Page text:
There is a lively debate over whether nonprofit board members should engage in fundraising. You must be surprised, I understand. Me, too. I will do my best to explain why they shouldn’t cease raising money.
Jimmy LaRose, an entrepreneur, author, fundraiser, speaker and co-founder of the National Association of Nonprofit Organizations & Executives (NANOE) is running workshops around the country called “Stop Board Fundraising.” He contends that requiring board members to fundraise is an industry scam. To quote: “You’ll learn from the masters who defied convention and challenged the false thinking that keeps charities broke.” I appreciate his insight, but still believe in the traditional approach. Despite being broken, the system can and should be fixed.
It is common for many nonprofits to have board members who are proficient at fundraising. Set aside that group. Since they know what they’re doing, why fight success? Small to midsize 501(c)(3) organizations, however, are often left with no choice in the matter because some cannot afford to hire professionals.
What likely prompted this banter are many boards that, in all candor, are inept. (There, I said it!) There also are the reluctant ones and individuals who fall into one of the categories described in my article entitled “There Are 12 Types of Nonprofit Boards!” (See InsideCharity, August 2, 2022 issue). Hence, I confess—not all board members are qualified to fundraise.
Allow me to share a reminiscence about the former president of an organization where I worked. We were embarking on a multimillion-dollar capital campaign that required the enthusiastic involvement of lay leaders. To enlist their support, I met with each director. I succeeded, with one exception.
A past president I linked with could make generous philanthropic gifts if he so desired. He was not shy about sharing information about his vast financial portfolio. Using a trust he controlled, he paid his couvert annually for the gala. Not his money. He also begrudgingly disbursed his yearly dues from the same account. Not his money. As I walked in to discuss the pending fund drive, you can imagine his look.
During our chat, I explained the campaign strategy and his crucial commitment. As he sat in the meeting, his arms and legs were tightly crossed. His body language was telling. In response to my comments, he pointed to a nearby wall that was adorned with plaques from different institutions that recognized his humanity, not his charity. His purpose was to declare that he was involved in a noble form of self-sacrificing activity, that of volunteering. The idea of raising funds didn’t appeal to him.
It is this unwillingness to help with fundraising, and related issues, which explains the frustrations with boards. Problems abound such as mixed allegiances to multiple institutions, being uninitiated in the ways of raising funds, a dearth of resourcefulness, a lack of affluence and/or confidence to succeed, and other stumbling blocks. As the sun rises in the east and sets in the west, there is no end to the excuses for why board members are not suitable to fundraise.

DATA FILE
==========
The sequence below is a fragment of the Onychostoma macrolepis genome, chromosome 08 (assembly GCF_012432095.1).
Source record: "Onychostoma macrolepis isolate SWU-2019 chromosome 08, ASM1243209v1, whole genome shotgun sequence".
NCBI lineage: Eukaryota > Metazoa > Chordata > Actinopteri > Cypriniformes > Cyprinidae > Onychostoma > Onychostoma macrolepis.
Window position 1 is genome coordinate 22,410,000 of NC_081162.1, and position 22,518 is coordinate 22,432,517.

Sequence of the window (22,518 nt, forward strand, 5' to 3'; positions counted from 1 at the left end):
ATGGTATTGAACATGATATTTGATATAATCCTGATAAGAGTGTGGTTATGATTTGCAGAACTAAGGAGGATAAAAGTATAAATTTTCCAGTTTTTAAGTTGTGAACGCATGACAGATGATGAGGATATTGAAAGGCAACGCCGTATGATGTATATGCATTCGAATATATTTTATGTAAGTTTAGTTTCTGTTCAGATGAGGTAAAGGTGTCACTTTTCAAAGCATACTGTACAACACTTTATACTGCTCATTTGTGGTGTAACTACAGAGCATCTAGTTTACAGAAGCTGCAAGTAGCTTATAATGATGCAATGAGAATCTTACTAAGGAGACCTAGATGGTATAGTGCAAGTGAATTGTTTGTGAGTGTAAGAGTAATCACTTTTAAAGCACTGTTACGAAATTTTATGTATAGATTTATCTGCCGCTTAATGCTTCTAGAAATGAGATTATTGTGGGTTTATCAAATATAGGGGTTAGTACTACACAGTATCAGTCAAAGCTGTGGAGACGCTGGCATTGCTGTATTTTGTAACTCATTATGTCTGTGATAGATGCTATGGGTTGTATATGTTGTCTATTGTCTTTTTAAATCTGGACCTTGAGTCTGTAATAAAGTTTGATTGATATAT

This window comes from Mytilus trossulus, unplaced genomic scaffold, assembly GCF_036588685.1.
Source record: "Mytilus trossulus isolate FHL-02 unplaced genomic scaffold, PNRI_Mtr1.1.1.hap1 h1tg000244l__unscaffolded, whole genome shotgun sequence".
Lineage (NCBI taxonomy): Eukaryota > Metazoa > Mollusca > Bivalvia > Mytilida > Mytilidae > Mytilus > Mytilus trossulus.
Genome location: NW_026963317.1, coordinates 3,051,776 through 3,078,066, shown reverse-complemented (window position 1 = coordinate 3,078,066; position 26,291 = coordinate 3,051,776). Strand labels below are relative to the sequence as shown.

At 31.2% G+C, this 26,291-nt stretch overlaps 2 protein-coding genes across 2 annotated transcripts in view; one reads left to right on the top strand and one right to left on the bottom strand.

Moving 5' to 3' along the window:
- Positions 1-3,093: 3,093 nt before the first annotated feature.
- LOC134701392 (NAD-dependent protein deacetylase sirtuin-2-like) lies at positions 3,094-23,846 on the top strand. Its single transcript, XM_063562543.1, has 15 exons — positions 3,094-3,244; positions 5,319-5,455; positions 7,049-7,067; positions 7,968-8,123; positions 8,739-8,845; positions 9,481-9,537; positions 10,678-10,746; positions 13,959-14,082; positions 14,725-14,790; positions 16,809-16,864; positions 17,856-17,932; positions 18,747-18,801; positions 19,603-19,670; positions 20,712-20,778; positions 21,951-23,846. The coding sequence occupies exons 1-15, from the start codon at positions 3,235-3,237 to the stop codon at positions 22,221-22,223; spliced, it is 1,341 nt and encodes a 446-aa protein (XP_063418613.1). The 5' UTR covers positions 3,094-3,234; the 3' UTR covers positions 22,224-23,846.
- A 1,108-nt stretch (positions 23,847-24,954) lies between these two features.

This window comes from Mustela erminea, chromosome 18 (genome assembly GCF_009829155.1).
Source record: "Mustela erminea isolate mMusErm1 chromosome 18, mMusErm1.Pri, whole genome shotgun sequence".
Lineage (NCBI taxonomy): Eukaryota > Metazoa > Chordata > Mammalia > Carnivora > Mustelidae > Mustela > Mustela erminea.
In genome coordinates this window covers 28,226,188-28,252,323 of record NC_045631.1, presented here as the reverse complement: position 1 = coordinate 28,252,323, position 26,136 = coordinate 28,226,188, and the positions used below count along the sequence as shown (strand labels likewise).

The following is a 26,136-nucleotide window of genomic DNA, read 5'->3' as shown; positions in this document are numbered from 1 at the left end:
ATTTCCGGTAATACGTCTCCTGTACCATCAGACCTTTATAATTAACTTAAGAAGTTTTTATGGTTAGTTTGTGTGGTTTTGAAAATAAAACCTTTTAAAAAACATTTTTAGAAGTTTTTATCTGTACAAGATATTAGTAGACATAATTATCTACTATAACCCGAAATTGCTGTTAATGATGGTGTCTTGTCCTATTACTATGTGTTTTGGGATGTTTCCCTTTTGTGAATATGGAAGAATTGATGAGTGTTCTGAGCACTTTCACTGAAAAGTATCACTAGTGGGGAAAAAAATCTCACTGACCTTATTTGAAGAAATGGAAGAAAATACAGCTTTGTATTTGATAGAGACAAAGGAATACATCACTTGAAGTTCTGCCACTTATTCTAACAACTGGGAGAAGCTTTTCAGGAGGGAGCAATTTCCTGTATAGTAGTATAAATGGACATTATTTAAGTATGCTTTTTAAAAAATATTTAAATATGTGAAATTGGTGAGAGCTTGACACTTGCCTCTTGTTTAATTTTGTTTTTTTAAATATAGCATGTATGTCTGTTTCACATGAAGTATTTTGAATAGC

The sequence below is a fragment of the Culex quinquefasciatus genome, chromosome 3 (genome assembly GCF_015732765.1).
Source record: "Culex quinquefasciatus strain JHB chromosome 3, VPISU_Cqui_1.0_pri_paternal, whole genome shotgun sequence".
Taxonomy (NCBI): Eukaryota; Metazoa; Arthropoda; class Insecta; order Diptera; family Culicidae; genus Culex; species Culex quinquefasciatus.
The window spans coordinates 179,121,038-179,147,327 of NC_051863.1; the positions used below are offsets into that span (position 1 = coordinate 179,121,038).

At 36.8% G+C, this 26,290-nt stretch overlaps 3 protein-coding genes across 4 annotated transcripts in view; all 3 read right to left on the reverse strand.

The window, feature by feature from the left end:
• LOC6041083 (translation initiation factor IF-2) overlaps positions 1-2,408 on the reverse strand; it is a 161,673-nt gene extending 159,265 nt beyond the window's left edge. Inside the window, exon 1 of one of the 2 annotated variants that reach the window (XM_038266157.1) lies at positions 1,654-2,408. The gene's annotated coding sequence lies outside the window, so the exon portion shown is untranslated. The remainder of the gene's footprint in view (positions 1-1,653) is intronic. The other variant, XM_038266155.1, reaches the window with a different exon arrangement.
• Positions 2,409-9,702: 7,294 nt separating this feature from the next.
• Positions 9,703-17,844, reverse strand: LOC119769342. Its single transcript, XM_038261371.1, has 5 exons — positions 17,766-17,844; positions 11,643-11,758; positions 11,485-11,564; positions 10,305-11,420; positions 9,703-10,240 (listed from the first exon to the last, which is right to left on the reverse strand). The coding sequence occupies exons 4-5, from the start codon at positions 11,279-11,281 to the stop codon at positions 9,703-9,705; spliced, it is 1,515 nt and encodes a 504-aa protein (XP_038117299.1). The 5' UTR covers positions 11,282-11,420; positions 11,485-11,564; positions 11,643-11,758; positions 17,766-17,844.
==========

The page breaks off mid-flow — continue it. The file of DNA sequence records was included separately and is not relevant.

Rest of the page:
There is a long history of governing bodies failing to fulfill their philanthropic responsibilities. I get it. As a result, some industry experts feel that the time has passed for boards to prove themselves. Instead, they insist that the development staff raise the money.
Many sources can be cited that define director roles. A majority, however, agrees that these comprise three fundamental duties: governance, advocacy and philanthropy. Securing contributions is essential for the latter.
So, I take a different approach. Even when boards fail to meet expectations, we must not give up. Our job is to educate, involve and engage board members to be effective fundraisers. I know. Easier said than done.
An attitude of practicality should be adopted toward ineffective directors. People who don’t “deliver the goods” should be thanked for their service and replaced. Or, create an emeritus position or an honorary directorship for them if their governance and advocacy have been consequential.
In the online article “How-to: Engage Your Board Members as Fundraisers” (March 23, 2021), Flipcause suggests ways that governing bodies can be efficacious in their positions.
1. It starts from the top. Both the chairperson and the chief executive must create a fundraising-receptive culture.
2. Goals should be set that correlate with the nonprofit’s targets and an understanding that these aspirations need to be met for the mission to be advanced.
3. Financial expectations must be spelled out for potential new members. If unwilling, then their selection or tenure should be reconsidered.
4. Choose a peer on the board who commands respect, gives generously and can rally support.
5. Leadership should make a dollar commitment before joining.
6. Provide them with the tools and resources they need to succeed.
7. The development staff must cultivate donors brought into the organization.
8. Recognize, recognize, recognize. Always acknowledge board service and triumphs.
Dr. Sally Burbank, a Nashville physician and author, is quoted as saying: “Work hard for a cause, not for applause. Live life to express, not to impress. Don’t strive to make your presence noticed, just make your absence felt.” If you can inculcate these ideas on your board, then it will succeed in its multifaceted mission.
Norman B. Gildin is the author of the book on nonprofit fundraising “Learn From My Experiences.: He is the president of Strategic Fundraising Group, whose singular mission is to assist nonprofits to raise critical funds for their organization. His website is www.normangildin.com.